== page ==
Eight out of 10 people have no access to safe blood: WHO

Eight out of 10 people in the world do not have access to safe blood, the World Health Organization ( WHO) said Tuesday -- the World Blood Donor Day.

The chances of receiving a safe blood transfusion - or any blood transfusion at all - vary enormously from country to country. Some 60 percent of global blood supplies go to 18 percent of the world's people, leaving 82 percent of the global population inadequately covered, according to the WHO.

"Safe blood is a fundamental need for the health system of any country," Lee Jong-wook, director-general of the Geneva-based UN health agency, said in a statement.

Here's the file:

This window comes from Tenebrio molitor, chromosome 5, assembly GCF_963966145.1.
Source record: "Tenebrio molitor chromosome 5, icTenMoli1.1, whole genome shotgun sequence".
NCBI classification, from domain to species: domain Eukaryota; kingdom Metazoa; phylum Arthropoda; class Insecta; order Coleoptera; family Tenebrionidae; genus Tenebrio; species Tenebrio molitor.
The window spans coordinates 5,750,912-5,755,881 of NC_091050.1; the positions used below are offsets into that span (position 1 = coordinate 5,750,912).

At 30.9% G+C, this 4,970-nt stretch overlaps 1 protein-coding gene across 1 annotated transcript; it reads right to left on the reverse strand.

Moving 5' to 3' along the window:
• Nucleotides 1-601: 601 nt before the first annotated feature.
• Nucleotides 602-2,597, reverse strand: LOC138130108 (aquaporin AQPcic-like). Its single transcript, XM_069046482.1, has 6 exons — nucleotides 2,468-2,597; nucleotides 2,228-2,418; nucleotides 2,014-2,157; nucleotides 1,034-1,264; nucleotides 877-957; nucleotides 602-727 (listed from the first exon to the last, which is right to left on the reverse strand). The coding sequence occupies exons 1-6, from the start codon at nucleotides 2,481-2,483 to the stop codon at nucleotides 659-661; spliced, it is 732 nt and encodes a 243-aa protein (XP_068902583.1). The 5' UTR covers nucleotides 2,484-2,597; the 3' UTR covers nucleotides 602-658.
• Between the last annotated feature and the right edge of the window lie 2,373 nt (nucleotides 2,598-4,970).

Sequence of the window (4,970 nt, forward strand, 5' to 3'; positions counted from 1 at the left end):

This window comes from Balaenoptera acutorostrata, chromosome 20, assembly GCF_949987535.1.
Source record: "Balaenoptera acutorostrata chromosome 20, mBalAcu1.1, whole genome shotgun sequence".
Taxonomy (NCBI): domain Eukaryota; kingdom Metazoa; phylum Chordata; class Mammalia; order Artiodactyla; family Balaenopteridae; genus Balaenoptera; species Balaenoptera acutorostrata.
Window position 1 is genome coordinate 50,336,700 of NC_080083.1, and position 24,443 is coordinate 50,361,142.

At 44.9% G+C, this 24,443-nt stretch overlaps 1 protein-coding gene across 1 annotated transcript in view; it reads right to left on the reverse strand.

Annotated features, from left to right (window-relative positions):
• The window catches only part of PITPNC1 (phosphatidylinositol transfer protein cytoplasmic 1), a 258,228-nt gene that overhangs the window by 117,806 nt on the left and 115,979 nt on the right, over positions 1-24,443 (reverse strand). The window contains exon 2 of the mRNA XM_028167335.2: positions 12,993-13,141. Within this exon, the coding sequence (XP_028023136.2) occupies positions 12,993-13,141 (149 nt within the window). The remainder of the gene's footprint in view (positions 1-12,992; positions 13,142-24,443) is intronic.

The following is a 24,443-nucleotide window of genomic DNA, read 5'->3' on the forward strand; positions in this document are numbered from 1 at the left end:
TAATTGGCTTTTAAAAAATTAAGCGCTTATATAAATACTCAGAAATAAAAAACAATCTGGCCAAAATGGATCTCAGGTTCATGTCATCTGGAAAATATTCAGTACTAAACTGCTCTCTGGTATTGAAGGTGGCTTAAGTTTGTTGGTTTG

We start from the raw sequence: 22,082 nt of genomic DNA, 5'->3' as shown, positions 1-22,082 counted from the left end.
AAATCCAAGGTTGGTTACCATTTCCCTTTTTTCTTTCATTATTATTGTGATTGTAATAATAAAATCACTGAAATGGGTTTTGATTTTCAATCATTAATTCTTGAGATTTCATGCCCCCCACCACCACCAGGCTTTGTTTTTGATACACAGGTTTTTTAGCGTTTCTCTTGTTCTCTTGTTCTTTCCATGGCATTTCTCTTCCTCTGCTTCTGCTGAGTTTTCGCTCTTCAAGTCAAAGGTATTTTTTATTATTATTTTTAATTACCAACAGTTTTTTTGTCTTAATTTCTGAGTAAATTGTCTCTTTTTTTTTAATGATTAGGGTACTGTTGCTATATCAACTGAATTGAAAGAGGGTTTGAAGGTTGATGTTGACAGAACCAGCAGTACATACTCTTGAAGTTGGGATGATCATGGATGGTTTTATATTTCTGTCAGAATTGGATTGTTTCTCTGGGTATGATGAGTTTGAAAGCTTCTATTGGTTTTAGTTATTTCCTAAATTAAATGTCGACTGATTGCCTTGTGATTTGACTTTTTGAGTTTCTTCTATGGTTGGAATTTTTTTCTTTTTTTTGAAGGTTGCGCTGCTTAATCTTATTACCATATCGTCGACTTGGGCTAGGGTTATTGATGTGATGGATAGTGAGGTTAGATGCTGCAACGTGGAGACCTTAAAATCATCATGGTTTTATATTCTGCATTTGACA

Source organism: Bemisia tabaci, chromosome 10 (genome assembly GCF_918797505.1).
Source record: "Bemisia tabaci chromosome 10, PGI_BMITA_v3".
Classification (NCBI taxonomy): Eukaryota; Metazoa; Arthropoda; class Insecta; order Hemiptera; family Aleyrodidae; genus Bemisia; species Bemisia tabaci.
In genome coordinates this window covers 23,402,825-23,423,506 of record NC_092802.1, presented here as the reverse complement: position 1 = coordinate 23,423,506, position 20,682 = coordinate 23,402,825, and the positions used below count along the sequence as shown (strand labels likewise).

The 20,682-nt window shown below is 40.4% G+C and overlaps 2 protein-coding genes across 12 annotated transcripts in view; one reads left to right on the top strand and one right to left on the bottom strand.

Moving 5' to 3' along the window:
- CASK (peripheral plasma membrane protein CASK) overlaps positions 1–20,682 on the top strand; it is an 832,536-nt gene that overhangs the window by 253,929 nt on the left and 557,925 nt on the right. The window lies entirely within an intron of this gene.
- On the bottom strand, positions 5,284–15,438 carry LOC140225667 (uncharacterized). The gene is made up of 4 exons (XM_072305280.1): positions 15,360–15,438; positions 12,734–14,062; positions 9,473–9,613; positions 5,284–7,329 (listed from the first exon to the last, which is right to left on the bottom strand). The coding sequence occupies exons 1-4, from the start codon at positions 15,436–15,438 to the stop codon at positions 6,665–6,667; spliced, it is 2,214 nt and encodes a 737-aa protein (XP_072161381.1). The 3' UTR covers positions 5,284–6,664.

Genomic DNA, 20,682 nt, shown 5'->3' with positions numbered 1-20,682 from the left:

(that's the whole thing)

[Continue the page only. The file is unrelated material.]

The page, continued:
"WHO's 192 member states have recently agreed that World Blood Donor Day will be an officially recognized annual event. This will help raise awareness of the continuing need for safe blood and safe donors," he added.

The WHO and other organizations have advocated clear strategies to increase universal access to safe blood. These are based on promoting regular, voluntary, unpaid donations and on nationally coordinated blood transfusion services, they said.

So far, only 40 countries have established a 100 percent voluntary blood donation system, and fewer than 30 percent of countries have a nationally coordinated blood transfusion service in place, according to the WHO.

HIV-contaminated blood still accounts for approximately 5 percent of HIV infections in Africa. While in many countries more and more testing is being done to make blood safe, the WHO said most developing nations do not test for diseases such as HIV or hepatitis B and C.

Annually, some 6 million tests that should be done for infections are not done, according to the organization.

Source: Xinhua

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